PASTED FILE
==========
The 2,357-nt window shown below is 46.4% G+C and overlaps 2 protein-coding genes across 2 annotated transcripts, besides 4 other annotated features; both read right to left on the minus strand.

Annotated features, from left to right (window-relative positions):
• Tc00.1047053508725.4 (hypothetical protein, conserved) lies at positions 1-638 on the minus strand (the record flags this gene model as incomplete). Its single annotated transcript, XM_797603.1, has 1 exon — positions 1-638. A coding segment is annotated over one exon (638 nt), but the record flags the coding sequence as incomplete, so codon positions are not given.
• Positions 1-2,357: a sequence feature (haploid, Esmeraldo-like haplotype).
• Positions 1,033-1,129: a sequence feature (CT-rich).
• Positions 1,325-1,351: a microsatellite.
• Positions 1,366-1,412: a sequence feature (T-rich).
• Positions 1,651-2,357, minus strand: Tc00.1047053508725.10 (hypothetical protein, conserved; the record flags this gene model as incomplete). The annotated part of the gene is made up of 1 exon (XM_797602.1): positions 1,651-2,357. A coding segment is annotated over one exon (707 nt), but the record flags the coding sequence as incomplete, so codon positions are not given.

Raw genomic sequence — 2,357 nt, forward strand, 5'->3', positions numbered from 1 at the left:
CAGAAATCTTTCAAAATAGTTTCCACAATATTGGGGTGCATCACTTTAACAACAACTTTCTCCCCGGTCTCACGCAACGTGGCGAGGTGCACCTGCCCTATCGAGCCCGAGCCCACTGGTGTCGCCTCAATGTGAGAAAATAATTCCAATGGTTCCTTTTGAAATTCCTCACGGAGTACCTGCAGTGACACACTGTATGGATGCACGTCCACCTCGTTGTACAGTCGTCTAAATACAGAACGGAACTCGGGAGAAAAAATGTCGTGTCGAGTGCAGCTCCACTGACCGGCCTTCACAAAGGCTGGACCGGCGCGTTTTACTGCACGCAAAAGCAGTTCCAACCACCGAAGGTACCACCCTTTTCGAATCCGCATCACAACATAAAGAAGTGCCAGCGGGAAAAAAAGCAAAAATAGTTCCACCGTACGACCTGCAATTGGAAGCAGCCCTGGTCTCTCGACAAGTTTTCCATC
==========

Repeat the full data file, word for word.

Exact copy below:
The 2,357-nt window shown below is 46.4% G+C and overlaps 2 protein-coding genes across 2 annotated transcripts, besides 4 other annotated features; both read right to left on the minus strand.

Annotated features, from left to right (window-relative positions):
• Tc00.1047053508725.4 (hypothetical protein, conserved) lies at positions 1-638 on the minus strand (the record flags this gene model as incomplete). Its single annotated transcript, XM_797603.1, has 1 exon — positions 1-638. A coding segment is annotated over one exon (638 nt), but the record flags the coding sequence as incomplete, so codon positions are not given.
• Positions 1-2,357: a sequence feature (haploid, Esmeraldo-like haplotype).
• Positions 1,033-1,129: a sequence feature (CT-rich).
• Positions 1,325-1,351: a microsatellite.
• Positions 1,366-1,412: a sequence feature (T-rich).
• Positions 1,651-2,357, minus strand: Tc00.1047053508725.10 (hypothetical protein, conserved; the record flags this gene model as incomplete). The annotated part of the gene is made up of 1 exon (XM_797602.1): positions 1,651-2,357. A coding segment is annotated over one exon (707 nt), but the record flags the coding sequence as incomplete, so codon positions are not given.

Raw genomic sequence — 2,357 nt, forward strand, 5'->3', positions numbered from 1 at the left:
CAGAAATCTTTCAAAATAGTTTCCACAATATTGGGGTGCATCACTTTAACAACAACTTTCTCCCCGGTCTCACGCAACGTGGCGAGGTGCACCTGCCCTATCGAGCCCGAGCCCACTGGTGTCGCCTCAATGTGAGAAAATAATTCCAATGGTTCCTTTTGAAATTCCTCACGGAGTACCTGCAGTGACACACTGTATGGATGCACGTCCACCTCGTTGTACAGTCGTCTAAATACAGAACGGAACTCGGGAGAAAAAATGTCGTGTCGAGTGCAGCTCCACTGACCGGCCTTCACAAAGGCTGGACCGGCGCGTTTTACTGCACGCAAAAGCAGTTCCAACCACCGAAGGTACCACCCTTTTCGAATCCGCATCACAACATAAAGAAGTGCCAGCGGGAAAAAAAGCAAAAATAGTTCCACCGTACGACCTGCAATTGGAAGCAGCCCTGGTCTCTCGACAAGTTTTCCATC